T.S. Eliot wrote it, in an utterly different context:
April is the cruelest month, breeding
Lilacs out of the dead land, mixing
Memory and desire, stirring
Dull roots with spring rain.
As much as all of us adhere to April as a time of rebirth in our shared game and the greater life it symbolizes, the month can just as easily take away, as give. Remember John McSherry? A wonderful man, that rarest of umpires beloved by players even if they thought he missed a call, dead on Opening Day in Cincinnati, dying as he prepared to do what he loved.
And this year, today, it’s Harry Kalas, the gifted and unmistakable voice of the Phillies, who collapsed and died just before the team’s game in Washington this afternoon. Of his endurance and wisdom and style, you probably knew – over nearly 45 seasons he had grown into the league of the Scullys.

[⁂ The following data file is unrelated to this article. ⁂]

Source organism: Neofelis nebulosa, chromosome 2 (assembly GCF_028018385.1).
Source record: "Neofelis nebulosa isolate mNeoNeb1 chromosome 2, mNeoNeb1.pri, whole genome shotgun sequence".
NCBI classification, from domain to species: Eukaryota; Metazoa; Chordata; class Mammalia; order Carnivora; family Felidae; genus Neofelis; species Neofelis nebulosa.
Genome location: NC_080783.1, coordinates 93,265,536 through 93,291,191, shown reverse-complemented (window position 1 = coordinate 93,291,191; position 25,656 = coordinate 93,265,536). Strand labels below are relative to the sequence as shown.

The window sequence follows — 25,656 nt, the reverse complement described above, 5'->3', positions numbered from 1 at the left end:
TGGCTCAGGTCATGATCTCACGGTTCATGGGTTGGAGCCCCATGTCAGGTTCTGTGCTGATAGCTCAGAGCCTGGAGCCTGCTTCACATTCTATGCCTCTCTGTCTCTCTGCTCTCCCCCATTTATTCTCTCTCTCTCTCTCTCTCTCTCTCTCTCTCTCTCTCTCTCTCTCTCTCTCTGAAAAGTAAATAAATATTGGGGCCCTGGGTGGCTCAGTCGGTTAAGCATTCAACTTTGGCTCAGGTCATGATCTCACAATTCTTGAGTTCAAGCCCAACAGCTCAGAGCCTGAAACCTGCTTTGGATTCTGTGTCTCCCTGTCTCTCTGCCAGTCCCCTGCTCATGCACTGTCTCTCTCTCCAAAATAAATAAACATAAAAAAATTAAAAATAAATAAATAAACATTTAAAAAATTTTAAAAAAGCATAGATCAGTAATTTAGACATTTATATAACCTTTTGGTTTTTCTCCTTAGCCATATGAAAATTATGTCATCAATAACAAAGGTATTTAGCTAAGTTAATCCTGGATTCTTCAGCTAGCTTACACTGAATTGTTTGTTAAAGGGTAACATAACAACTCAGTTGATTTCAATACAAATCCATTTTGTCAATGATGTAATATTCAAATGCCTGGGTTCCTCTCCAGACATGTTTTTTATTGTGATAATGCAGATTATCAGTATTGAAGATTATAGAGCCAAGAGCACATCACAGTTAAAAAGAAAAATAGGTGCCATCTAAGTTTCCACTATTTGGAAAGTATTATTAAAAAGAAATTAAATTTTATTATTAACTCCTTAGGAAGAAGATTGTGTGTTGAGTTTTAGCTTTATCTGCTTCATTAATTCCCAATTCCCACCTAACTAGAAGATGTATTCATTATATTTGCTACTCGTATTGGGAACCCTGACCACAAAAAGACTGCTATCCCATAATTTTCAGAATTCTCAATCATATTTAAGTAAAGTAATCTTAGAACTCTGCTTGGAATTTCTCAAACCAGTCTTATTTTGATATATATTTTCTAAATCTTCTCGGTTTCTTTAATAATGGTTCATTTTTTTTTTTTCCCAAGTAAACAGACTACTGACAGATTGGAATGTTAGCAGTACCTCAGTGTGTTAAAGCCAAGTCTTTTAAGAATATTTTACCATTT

But just as importantly, Harry had one of the best senses of humor about himself I’ve ever encountered. In the ’90s at ESPN Radio, my Philly-based colleague Tony Bruno and I regularly lapsed into a bad impression of Harry, especially for names that were easily elongated. Harry never did, but as him, we could take the phrase “here’s the two-two pitch to Mickey Morandini” and make it last fifteen seconds.
This, needless to say, bled into my narration of highlights on SportsCenter, after two or three years of which, I happened to draw as my only play-by-play assignment, an Astros-Phillies game at The Vet. Bruno came out with me to the ballpark and introduced me to Harry who immediately asked “So, Keith, how many innings of me are you going to?” He then laughed loudly and offered me any help I might need – volunteering, on the spot, a couple of tips on why the Phils would be resting some of their regulars.
I can also say, having known his son Todd, first of the Mets and now of the Rays, nearly as long as I knew Harry, that Harry must’ve been a pretty good parent, because Todd’s as good a guy as you’d want to know.